Central Wyoming College Student of the Year

Riverton, WY — Tenacity and a heart for service made Myriah Deckard the right choice for Central Wyoming College’s Student of the Year, according to Vice President of Student Affairs Coralina Daly. Deckard, a second-year nursing student, has a disease that makes school especially difficult since symptoms worsen under stress but has made such an impact that three of her faculty put her forward for recognition. 

“She has been an excellent student, a role model for her classmates, and has played an instrumental role in team building between the sophomore and freshman students,” says nursing instructor Melissa Sperry. 

Deckard was surprised by the honor. She is in nursing school because she wants to help others the way key nurses helped her in the early days of her diagnosis, but she almost gave up on that goal. After finishing her prerequisite courses Deckard took a break from school and debated whether her body could handle the demands of the rigorous nursing program. 

Ultimately, her friends tipped the scales. “They said, ‘You were built for this,” said Deckard. Now in her third semester, her days are not easy, but she has maintained a 4.0 GPA and found time to create a mentor program for new nursing students and provide feedback to faculty which has led to program improvements.

“When asked by faculty to create a video about a personal medical experience she has, Myriah hesitated, thought about it and then chose to create the video because she had such an enlightening experience to share with the students that they cannot appreciate just from the lab that we complete,” wrote Nursing Professor Amy Hernandez in her nomination. Her peers reported that her story made it “the best lab ever.”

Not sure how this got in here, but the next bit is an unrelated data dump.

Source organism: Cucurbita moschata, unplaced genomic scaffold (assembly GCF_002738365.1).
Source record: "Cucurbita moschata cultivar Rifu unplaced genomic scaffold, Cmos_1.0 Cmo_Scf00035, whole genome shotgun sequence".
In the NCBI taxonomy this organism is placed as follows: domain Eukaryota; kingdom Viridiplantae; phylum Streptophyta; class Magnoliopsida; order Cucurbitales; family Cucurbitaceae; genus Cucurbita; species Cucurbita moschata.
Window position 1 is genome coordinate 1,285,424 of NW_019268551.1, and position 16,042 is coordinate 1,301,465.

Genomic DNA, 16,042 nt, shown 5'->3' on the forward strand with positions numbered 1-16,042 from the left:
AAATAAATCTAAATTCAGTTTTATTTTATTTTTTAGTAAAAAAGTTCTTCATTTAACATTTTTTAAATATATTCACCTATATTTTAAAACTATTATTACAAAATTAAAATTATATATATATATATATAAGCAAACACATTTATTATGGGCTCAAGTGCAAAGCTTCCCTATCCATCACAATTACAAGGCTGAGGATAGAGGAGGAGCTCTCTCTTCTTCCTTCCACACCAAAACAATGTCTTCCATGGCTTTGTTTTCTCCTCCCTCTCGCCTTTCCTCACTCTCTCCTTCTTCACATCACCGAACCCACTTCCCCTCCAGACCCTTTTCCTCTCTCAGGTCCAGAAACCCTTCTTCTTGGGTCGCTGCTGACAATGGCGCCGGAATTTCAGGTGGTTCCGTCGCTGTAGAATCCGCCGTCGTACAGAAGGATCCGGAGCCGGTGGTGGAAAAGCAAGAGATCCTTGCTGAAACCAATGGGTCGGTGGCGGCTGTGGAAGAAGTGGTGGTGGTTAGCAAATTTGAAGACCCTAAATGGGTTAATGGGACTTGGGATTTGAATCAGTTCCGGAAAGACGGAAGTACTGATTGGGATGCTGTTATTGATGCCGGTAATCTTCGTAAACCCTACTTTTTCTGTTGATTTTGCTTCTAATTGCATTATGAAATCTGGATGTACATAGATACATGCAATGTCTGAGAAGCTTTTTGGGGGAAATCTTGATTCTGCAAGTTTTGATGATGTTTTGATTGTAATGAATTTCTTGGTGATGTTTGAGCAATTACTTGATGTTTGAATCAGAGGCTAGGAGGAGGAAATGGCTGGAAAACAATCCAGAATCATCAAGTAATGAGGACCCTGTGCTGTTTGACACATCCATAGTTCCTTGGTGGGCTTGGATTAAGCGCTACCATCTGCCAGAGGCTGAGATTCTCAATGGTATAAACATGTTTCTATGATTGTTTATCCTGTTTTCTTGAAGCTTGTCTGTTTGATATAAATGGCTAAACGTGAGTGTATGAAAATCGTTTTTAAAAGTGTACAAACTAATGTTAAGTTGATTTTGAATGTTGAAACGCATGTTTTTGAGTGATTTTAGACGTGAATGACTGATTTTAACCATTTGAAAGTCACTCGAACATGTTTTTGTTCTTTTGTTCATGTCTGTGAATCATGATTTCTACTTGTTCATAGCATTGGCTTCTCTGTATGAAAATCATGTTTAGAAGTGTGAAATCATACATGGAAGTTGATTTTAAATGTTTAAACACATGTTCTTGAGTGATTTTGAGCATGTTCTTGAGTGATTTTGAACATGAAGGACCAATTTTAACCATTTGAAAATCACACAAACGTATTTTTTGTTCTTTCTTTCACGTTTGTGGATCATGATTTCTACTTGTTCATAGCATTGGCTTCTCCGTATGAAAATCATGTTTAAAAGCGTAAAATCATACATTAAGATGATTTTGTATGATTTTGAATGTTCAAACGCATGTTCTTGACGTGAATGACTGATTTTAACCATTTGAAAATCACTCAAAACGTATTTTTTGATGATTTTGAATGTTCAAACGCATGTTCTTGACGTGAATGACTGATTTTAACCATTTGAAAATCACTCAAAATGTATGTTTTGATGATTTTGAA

A critical element supporting Deckard’s success is using approved accommodations. “I had to advocate for myself,” she said. They made it possible for her to maintain her academic progress while she managed her disease. As a nurse, “I want to empower others and educate people to manage their health carefully.”

The runner-up was Jonas Calvert, a second-year student in art and chemistry who works as a tutor and makes a positive impression on everyone he works with, according to nominators. Semi-finalists were Oliver Bartel and Marcus Moore. Michael Sturgill, Kamille Stahle, and Hadyn Collie were also nominated.  

“I am so impressed with the whole slate of students and grateful to them for bringing their positivity and work ethic to our CWC community,” said Daly. 


With a mission to transform lives and strengthen communities through learning, leadership and connection, Central Wyoming College offers two bachelor’s degrees, 58 associate degrees and 10 certificates. The college includes the main campus in Riverton, an outreach center and the Alpine Science Institute in Lander, and outreach centers in Jackson and Dubois. Central Wyoming College is a designated Native American Serving Non-Tribal Institution (NASNTI) and serves the largest American Indian student population in Wyoming.

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